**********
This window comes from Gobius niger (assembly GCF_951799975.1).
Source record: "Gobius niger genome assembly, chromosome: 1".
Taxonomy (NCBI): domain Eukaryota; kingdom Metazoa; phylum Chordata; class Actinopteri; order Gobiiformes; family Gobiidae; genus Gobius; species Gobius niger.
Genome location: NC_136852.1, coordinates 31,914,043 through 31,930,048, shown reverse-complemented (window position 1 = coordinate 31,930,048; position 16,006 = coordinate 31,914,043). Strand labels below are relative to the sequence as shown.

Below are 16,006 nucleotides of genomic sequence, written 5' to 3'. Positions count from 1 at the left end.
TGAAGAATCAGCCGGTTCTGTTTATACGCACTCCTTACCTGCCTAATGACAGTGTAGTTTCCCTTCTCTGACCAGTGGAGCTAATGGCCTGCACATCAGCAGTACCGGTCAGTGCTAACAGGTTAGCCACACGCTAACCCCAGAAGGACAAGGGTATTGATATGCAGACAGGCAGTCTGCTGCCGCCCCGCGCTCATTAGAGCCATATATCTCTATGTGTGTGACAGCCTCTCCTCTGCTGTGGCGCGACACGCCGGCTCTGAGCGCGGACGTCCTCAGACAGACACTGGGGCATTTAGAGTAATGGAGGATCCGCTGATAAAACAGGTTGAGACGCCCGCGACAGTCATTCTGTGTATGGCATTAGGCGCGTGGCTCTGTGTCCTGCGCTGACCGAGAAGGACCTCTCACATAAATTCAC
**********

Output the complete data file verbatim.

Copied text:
This window comes from Gobius niger (assembly GCF_951799975.1).
Source record: "Gobius niger genome assembly, chromosome: 1".
Taxonomy (NCBI): domain Eukaryota; kingdom Metazoa; phylum Chordata; class Actinopteri; order Gobiiformes; family Gobiidae; genus Gobius; species Gobius niger.
Genome location: NC_136852.1, coordinates 31,914,043 through 31,930,048, shown reverse-complemented (window position 1 = coordinate 31,930,048; position 16,006 = coordinate 31,914,043). Strand labels below are relative to the sequence as shown.

Below are 16,006 nucleotides of genomic sequence, written 5' to 3'. Positions count from 1 at the left end.
TGAAGAATCAGCCGGTTCTGTTTATACGCACTCCTTACCTGCCTAATGACAGTGTAGTTTCCCTTCTCTGACCAGTGGAGCTAATGGCCTGCACATCAGCAGTACCGGTCAGTGCTAACAGGTTAGCCACACGCTAACCCCAGAAGGACAAGGGTATTGATATGCAGACAGGCAGTCTGCTGCCGCCCCGCGCTCATTAGAGCCATATATCTCTATGTGTGTGACAGCCTCTCCTCTGCTGTGGCGCGACACGCCGGCTCTGAGCGCGGACGTCCTCAGACAGACACTGGGGCATTTAGAGTAATGGAGGATCCGCTGATAAAACAGGTTGAGACGCCCGCGACAGTCATTCTGTGTATGGCATTAGGCGCGTGGCTCTGTGTCCTGCGCTGACCGAGAAGGACCTCTCACATAAATTCAC